Sunday, July 27, 2014

2006 Langhe 9579 Ripe Pu erh

I am impressed with the pu erh produced by Langhe Tea Factory.  The ripe and raw cakes I had drank (see my earlier blogs) were to me, very good and this ripe cake I had opened was not a disappointment either.

This is a 2006 Langhe ripe cake.  Unlike wines where names are given to the wines, pu erh cakes are named with a 4 digit number, which in this instance is 9579.  Yes, it is quite difficult to remember these numbers especially when these numbers are only used by a specific tea factory, and tracking down such teas may be a challenge when you are in a teashop.

This Langhe 9579 has a nice strong wood and herb scent.  I like this tea as it is a nice tea to brew and drink in the evening.  Very smooth and has a calming effect after a tea session.  

Singapore readers will be happy to know that Amoy tea (relocated to Block 48, Sims Place) has some of this inexpensive tea in their stock.  

Sunday, July 20, 2014

Japanese Tea Ware

I bought some Japanese tea ware recently.  Some of the tea ware, as you will have noticed from the above pictures, looked appropriate for brewing Chinese teas I am drinking.  I had even purchased a few Japanese  ceramic water jars with covers which I will use to store my tea (I will have a separate blog entry for these jars).  

Why did I buy Japanese tea ware?  They are not that expensive (almost my Japanese purchases were  made through Ebay).  Yes, some of these tea ware are used or old, but  I was intrigued by these stuff I had bought.  Somehow, there is a less 'commercial' feel to these tea ware......and I wanted to 'test' out how these tea ware would perform in a Chinese tea brewing session.

The 1st set above is called Bizen ware.  They are unglazed and looked reddish brown.  Bizen ware is believed to contain a higher amount of iron in the clay, and I believe that they may, like my purion teapot enhance the taste of my Chinese tea.  
(do look out for my future blogs when I try out Chinese tea brewing on these tea ware).  This Bizen set, comes beautifully packed in its own wooden box. The bigger bowl is called a yusamashi, a water bowl which I suspect is used to hold water and added to the 'gaiwan' when brewing Japanese tea.  This set is an old used set, and was informed by my seller as being made by Konishi.

The pair of white teacups in the last few pix are straw-ashed glazed teacups.  They are newly made and produced by Shibuya Deishi.  I liked the look of these cups as the exterior of the teacups resembled the bark of a cherry blossom  tree covered by snow exposing 'bits' of the tree bark.  My seller says such teaware are classified as Hagi ware. 

Time for a cup of tea. 

Saturday, July 5, 2014

2006 Haiwan Pasha Raw 200g Cake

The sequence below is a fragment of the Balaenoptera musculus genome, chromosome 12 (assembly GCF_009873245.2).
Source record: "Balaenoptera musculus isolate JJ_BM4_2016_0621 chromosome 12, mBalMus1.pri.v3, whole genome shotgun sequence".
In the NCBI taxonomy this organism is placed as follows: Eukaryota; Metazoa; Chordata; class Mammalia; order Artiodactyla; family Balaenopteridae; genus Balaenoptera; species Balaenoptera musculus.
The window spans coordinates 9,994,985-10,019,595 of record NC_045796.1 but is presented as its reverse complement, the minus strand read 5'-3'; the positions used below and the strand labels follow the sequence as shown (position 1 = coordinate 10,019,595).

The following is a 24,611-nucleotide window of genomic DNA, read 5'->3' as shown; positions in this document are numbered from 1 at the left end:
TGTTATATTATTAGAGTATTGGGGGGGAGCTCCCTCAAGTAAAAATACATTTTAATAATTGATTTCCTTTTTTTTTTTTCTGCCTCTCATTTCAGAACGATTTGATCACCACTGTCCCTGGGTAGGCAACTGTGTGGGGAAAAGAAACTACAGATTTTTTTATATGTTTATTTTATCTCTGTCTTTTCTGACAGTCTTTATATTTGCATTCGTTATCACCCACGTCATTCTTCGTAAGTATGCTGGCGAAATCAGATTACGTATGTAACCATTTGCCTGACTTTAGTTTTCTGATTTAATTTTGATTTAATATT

Haiwan Tea Factory in 2006 produced 2 versions of this tea.  A 200g and 400g cake was made and released for sale.  I had managed to snagged both versions few years ago from Yunnan Sourcing and I believed the proprietor Scott still have a couple more of the 400g cakes for sale.

This tea is non smoky but I found this tea to be very enjoyable.  There is salivating sensation after I drank the tea and there was a delayed faint sweet aftertaste.  Very smooth tea and a session of this tea ends quite fast.  

A little expensive now, but the price is comparable to some new pu erh tea produced these 2 years.  This tea is already 8 years old and I do think it gives more value for money.

Happy Independence Day!  

Wednesday, July 2, 2014

A Traditional Tea Set

During the 1960s to 80s, one common sight in many homes and offices would be this basket that contain a cylindrical teapot.  This tea set basically was designed to keep the tea warm for a few hours.  If you noticed the 2nd pix, the interior of the basket is lined with thick foam but is 'wrapped' with a colorful cloth. Such a setup can enable up to 2 liters of tea to be kept warm.  My teapot shown is smaller and holds about 1.5 liters instead.  I was told that in the older days, a fresh brew was made every morning and another in the afternoon.  A tray of teacups are usually located next to this tea basket. In some baskets, there are even space to store a couple of teacups.

I did ask my tea seniors if they remember how tea was brewed in such a set up.  "Easy" - I was told.  A few tablespoons of tea, and add hot water, and its ready to drink in a few minutes.  What tea do they brew?  I was told heavy roasted oolongs like TieGuanYin or Shui Hsien.  Don't people drink coffee?  Yes, mainly black sweetened coffee but its brewed and stored in vacuum flask instead of such a set up.

Brewing tea then was simple.  I believe the term 'grandpa tea' is used to describe this brewing method.  The tea leaves are perpetually soaked in the teapot and the tea will taste strong after such prolong soaking.